It can be difficult to delete a family tree or even a single individual from Geni.
In some circumstances, you will not be able to remove every tree profile that you added to Geni. This depends on whether your tree is isolated or if it is shared with other Geni members.
This article goes through your options for removing your profile and other tree profiles from Geni.com.
Is Your Geni Family Tree Shared Or Isolated?
If Geni considers your family tree to be “Shared”, you will have difficulty removing it entirely – even if you added every individual yourself.
A family tree becomes Shared in Geni in two circumstances:
- One or more tree profiles have been merged with another member’s tree
- You invited another Geni member to share your family tree
In contrast, your family tree is isolated (and more easily deleted) in these circumstances:
- You haven’t connected a profile to anybody else’s tree
- You haven’t invited anyone to share your family tree
Why is the Shared aspect so important? Because Geni’s terms and conditions put strict limits on what you can do with a Shared tree.
Shared Trees In Geni’s Terms and Conditions
When you create an account on Geni.com, you must agree to the Terms & Conditions.
Many of us don’t actually read these walls of text, particularly if we’ve been using an online family tree platform elsewhere. You should make an exception for Geni’s eyebrow-raising terms. Or read this article, which will explain their approach.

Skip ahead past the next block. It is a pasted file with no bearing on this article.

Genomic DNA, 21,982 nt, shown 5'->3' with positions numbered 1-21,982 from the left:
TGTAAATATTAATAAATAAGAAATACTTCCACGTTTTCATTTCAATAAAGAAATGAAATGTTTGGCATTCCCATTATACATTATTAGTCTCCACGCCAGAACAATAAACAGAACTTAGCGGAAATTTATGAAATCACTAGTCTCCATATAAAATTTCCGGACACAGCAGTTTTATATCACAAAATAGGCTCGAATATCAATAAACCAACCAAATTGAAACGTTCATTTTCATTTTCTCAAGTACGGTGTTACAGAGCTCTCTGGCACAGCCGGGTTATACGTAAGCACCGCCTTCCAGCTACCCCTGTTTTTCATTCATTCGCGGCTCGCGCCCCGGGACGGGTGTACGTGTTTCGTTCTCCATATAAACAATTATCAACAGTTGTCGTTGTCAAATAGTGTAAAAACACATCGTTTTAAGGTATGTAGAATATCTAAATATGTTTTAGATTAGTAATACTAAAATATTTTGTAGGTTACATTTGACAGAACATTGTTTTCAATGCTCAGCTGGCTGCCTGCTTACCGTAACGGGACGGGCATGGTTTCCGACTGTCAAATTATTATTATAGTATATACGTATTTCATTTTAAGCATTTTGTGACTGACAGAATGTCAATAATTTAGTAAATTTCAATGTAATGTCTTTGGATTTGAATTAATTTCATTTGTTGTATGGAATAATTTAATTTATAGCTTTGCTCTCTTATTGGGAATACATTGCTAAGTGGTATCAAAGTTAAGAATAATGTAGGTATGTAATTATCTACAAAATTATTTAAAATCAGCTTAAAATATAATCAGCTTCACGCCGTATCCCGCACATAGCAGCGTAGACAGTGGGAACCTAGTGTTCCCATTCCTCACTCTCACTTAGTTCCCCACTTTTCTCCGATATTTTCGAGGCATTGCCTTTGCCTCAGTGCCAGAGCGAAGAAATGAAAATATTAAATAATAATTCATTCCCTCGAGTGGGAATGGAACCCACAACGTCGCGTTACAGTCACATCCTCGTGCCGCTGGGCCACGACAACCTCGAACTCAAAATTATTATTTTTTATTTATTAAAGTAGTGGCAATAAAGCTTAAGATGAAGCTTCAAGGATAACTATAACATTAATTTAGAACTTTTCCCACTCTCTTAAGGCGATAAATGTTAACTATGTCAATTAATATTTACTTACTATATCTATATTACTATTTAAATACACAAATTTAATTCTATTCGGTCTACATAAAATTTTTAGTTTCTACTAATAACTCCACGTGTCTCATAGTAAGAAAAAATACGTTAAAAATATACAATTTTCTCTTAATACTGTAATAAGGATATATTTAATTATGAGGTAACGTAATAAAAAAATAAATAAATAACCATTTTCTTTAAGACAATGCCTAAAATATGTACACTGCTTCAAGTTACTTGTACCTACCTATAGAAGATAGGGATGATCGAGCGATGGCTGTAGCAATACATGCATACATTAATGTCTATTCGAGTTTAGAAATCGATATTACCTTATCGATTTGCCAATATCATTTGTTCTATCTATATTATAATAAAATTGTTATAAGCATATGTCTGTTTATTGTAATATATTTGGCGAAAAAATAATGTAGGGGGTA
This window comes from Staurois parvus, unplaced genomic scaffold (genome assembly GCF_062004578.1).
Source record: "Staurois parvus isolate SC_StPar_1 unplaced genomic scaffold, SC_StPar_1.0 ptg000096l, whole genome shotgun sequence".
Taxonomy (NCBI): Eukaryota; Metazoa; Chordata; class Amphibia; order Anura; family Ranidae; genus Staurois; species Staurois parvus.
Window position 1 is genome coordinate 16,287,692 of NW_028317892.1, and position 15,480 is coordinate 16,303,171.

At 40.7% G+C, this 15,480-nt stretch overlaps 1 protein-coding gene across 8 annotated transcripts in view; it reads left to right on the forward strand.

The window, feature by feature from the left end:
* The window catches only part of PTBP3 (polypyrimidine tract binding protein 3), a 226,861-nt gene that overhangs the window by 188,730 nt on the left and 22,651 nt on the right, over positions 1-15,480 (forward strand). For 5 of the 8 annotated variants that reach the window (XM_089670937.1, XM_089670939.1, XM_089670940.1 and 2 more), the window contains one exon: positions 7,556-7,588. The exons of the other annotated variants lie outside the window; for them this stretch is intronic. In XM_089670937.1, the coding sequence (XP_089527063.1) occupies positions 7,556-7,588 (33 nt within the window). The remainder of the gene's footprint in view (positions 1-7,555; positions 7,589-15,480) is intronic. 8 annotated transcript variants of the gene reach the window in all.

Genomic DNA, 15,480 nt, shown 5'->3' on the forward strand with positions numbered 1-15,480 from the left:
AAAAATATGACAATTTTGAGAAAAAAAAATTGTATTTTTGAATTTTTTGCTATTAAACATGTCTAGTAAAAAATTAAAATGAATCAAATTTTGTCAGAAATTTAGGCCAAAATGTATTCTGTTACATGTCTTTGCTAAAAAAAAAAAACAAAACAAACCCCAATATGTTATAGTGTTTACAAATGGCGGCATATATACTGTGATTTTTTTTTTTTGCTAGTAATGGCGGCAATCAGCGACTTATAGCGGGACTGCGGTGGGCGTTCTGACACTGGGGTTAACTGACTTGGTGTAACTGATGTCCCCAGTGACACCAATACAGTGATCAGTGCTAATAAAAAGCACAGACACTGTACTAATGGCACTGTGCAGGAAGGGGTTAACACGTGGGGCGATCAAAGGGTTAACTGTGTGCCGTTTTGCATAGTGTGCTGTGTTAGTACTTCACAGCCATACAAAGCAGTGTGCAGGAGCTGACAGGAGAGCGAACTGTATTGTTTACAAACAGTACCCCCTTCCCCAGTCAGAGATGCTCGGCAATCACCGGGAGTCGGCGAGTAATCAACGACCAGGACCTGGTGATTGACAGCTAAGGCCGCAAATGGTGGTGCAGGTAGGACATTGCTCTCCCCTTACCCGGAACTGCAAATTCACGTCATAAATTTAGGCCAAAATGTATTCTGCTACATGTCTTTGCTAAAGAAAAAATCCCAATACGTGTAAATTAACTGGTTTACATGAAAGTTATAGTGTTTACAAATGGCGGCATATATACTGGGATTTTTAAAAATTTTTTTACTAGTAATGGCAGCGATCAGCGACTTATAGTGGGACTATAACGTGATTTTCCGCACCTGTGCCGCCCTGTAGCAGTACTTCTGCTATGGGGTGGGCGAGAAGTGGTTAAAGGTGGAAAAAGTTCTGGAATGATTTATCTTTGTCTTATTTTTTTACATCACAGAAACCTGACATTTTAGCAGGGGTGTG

You may think you already know what to expect from another genealogy platform. I mean, your tree is your tree, right? Wrong! Having a family tree on Geni is completely different from having one on Ancestry.com or MyHeritage.
If you’re not familiar with Geni’s concept of a shared tree, it’s worth reading our article on the Geni World Family Tree for background.
Geni’s terms and conditions say that once your tree becomes Shared, then you are not allowed to delete content “except to correct inaccurate or offensive data”.
Deleting As Willful Destruction
In Geni’s eyes, a Shared tree has multiple owners. Suppose you added your maternal grandparents and great-grandparents to Geni. You then merged a great-grandfather’s profile with the tree of a second cousin. Now you can’t remove these grandparents from Geni.com.
Because they are also part of your cousin’s tree, Geni would consider their deletion as willful destruction. The terms and conditions actually mention “willful destruction”. Do you think that’s a bit strong? Well, how about a spot of arboreal vandalism?
Geni invites people to act as official Curators. One Curator responded to a request to delete a tree with this rather ominous observation:
Since the tree has other members, deleting profiles would probably be considered vandalizing their treeGeni Curator